Career Advice for High School Students: What do You Want to Be When You Grow Up?

Summer is here and most kids have time off to hang out, have fun, and possibly work a summer job so that they can earn a little extra cash on the side. For many of them, this summer job might give them a thought or two about what they want to do for a long-term career. For others, it might not. And yet the question, “What do you want to be when you grow up?” is one they will be asked until they graduate college– sometimes even longer than that.

While you want your high school child to have fun and enjoy his or her youth, choosing a job or career is important. It also makes choosing a college and setting short-term goals easier, because the long-term goal is clear. Unfortunately, deciding on a career isn’t easy. Plus, when kids are in high school, they see themselves as being frustrated adults unable to live their lives the way they want, which makes it difficult for you to help them.

So, here are some suggestions that may help you frame the conversation with your young adult child so that they can see the options and take your guidance into consideration.

If they have passion in life, don’t squash it. Even if you think the chance of them becoming a super star actor or actress are slim, cutting down their dream will not only hurt their self- esteem, it will stop them from listening to you. A person needs to develop a healthy, balanced self image, so realistically encourage their talents. Besides, the talents they display in their dream profession could positively impact their employment down the line.

Let’s follow the acting example. Acting and improvisation classes help one to speak in public in front of people, which is an essential skill for upper management at any company. If they can keep an audience engaged, that can translate to any group of people, be it in a theater, at a union rally, or in a Fortune 500 board room.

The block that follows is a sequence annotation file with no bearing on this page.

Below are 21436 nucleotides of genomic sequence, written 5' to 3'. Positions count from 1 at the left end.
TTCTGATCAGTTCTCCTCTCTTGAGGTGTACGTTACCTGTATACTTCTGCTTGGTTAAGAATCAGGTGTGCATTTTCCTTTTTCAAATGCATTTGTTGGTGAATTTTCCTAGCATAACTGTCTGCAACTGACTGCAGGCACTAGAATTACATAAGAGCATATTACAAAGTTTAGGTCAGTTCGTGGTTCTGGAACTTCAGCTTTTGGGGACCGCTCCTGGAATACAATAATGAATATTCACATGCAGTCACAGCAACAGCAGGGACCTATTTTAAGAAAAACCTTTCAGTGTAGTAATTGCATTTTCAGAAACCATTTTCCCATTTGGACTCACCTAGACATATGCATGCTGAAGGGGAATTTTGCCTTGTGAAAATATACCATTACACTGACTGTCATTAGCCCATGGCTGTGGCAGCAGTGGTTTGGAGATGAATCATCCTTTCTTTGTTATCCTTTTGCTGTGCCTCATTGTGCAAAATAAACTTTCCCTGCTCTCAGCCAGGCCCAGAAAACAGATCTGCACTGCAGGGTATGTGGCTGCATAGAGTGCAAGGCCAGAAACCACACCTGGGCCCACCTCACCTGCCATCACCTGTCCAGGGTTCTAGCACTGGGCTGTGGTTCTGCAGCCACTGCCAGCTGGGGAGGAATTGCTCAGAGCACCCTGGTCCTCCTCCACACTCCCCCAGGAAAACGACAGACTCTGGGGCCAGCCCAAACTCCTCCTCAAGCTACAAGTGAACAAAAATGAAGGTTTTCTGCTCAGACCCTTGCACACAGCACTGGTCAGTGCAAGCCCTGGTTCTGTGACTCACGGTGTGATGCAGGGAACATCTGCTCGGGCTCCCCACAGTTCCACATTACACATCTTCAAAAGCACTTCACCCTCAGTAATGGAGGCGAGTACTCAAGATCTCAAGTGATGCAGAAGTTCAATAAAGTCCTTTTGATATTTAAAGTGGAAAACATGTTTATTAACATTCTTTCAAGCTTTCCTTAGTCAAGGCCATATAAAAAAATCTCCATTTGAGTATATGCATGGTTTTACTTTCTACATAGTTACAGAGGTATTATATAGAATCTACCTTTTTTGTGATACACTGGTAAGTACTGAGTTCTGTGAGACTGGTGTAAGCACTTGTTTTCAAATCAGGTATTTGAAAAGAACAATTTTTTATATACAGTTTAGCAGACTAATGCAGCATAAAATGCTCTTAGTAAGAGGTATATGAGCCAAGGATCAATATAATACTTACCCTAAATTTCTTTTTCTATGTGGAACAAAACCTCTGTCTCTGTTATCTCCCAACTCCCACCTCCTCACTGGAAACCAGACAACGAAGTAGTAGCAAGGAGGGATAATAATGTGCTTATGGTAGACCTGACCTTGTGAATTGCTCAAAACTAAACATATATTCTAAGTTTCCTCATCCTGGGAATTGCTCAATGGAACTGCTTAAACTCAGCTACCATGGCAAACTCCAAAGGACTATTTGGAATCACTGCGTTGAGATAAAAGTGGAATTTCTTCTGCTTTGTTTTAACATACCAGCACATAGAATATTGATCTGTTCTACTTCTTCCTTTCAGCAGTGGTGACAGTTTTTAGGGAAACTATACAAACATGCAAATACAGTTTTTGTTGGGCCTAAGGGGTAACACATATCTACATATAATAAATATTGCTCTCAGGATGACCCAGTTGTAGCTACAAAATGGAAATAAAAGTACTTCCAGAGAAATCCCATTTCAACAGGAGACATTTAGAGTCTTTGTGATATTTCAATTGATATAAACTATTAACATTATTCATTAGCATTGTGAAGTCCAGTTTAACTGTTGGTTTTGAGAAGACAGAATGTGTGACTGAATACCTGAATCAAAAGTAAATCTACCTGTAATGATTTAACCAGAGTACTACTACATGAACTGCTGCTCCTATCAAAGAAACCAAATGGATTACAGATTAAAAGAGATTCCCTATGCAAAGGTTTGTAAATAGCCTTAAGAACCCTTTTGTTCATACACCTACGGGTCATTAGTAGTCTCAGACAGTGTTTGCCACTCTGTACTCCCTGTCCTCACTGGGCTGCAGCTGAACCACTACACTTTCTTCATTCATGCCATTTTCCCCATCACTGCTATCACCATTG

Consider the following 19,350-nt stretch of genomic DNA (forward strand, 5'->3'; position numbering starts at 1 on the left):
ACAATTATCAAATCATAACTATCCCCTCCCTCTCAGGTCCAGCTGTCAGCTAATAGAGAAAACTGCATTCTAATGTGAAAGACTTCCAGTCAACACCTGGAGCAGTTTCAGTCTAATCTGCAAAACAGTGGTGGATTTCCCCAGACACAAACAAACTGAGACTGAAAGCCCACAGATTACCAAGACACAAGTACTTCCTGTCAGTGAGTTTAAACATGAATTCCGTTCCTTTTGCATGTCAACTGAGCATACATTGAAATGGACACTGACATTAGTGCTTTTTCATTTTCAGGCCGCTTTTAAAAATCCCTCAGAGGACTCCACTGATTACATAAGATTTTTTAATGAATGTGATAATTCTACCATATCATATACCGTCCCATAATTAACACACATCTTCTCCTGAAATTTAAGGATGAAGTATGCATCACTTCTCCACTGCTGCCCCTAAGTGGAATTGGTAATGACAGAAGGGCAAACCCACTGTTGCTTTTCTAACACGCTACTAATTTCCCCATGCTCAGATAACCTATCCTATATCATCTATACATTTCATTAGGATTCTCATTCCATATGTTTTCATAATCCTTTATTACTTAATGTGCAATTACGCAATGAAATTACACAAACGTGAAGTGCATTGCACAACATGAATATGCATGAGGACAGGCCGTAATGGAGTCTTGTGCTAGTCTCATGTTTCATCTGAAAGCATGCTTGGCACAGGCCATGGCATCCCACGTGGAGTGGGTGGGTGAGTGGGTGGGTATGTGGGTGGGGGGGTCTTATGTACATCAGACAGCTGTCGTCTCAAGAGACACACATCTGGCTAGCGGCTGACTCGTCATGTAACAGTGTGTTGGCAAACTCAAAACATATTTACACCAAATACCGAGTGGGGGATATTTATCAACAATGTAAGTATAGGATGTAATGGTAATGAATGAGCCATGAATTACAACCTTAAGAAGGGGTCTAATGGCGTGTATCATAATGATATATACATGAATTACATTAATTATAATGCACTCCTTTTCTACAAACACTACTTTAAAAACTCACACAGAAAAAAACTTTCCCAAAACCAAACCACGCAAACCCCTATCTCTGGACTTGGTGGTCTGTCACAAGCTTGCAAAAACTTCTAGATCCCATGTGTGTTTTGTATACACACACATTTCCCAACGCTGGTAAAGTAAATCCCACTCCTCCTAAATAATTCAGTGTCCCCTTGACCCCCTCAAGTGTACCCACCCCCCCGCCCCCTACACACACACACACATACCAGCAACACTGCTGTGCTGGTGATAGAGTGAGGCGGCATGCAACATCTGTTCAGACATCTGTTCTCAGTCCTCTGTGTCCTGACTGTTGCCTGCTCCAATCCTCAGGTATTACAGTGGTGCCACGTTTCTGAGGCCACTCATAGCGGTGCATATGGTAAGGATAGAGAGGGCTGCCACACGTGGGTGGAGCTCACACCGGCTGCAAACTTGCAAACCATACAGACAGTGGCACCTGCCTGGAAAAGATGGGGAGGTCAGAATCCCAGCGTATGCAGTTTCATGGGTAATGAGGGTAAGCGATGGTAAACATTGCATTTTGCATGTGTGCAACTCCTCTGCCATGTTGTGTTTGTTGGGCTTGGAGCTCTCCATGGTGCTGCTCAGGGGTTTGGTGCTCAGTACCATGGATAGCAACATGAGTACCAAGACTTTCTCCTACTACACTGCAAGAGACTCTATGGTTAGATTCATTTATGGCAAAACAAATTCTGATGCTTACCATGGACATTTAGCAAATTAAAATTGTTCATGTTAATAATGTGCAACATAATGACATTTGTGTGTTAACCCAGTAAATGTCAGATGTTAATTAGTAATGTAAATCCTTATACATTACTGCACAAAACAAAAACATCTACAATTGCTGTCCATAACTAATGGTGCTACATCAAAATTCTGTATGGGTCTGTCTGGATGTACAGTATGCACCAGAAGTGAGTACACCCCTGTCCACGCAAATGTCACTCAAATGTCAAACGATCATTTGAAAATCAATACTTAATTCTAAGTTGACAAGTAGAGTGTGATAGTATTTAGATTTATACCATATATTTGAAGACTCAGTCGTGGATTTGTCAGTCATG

Suggest they create a list of 5-10 jobs that may interest them. From there, see if they can organize them. The easiest way to do that is to give each job a different sheet of paper and list the positive and negative options of working in that field. You may not know everything about a given field, and that’s okay; that’s what the computer is for. Let your young person tell you what he or she knows about the job, then suggest the two of you do some more research together online. You’ll learn something, and it will show your child you aren’t just offering random career advice, but that you’re engaged and care about their decision-making process.

Help your child get a meeting with a school counselor who may have some thoughts on the matter. But, be warned: There are countless stories of negative teachers and counselors who have told students they’ll never be able to achieve their dream job. That’s why it’s vital that you stay engaged during this process so that you can help your son or daughter out if they run into any of these road blocks.

Alternatively, if there’s a local college that interests your child, try to arrange a meeting with the career counselor there. Being on a college campus may inspire your kid to consider larger opportunities. If the job they’re looking at is very specific, ask around. You may have a friend on Facebook or LinkdIn who can give your child an informational meeting.

Some young people have ideas that change with the seasons. Perhaps it’s because their interests have shifted, or maybe the challenges of a particular dream job was too much for them to really take in. It happens. Don’t let it discourage you or your child.

Also, know that a dream can adapt. For example, say your son’s grades aren’t good enough to become a doctor. There are still numerous jobs in the medical field that he can pursue and enjoy. Sometimes a career hunt isn’t about a perfect match, it’s about finding the right match.

Sometimes kids don’t know what they want to do. They haven’t found their passion yet. But, that doesn’t mean they’re going to wind up homeless or living in your attic forever.

Every job needs people who can read and write well, analyze information, and do math. So, keep your child focused on the basics– reading, writing, arithmetic– and they’ll be good to go once their path reveals itself. It’s also good to constantly expose them to new experiences until something does inspire them. Ultimately, you want your child to be happy, so with a strong foundation like that you can’t go wrong.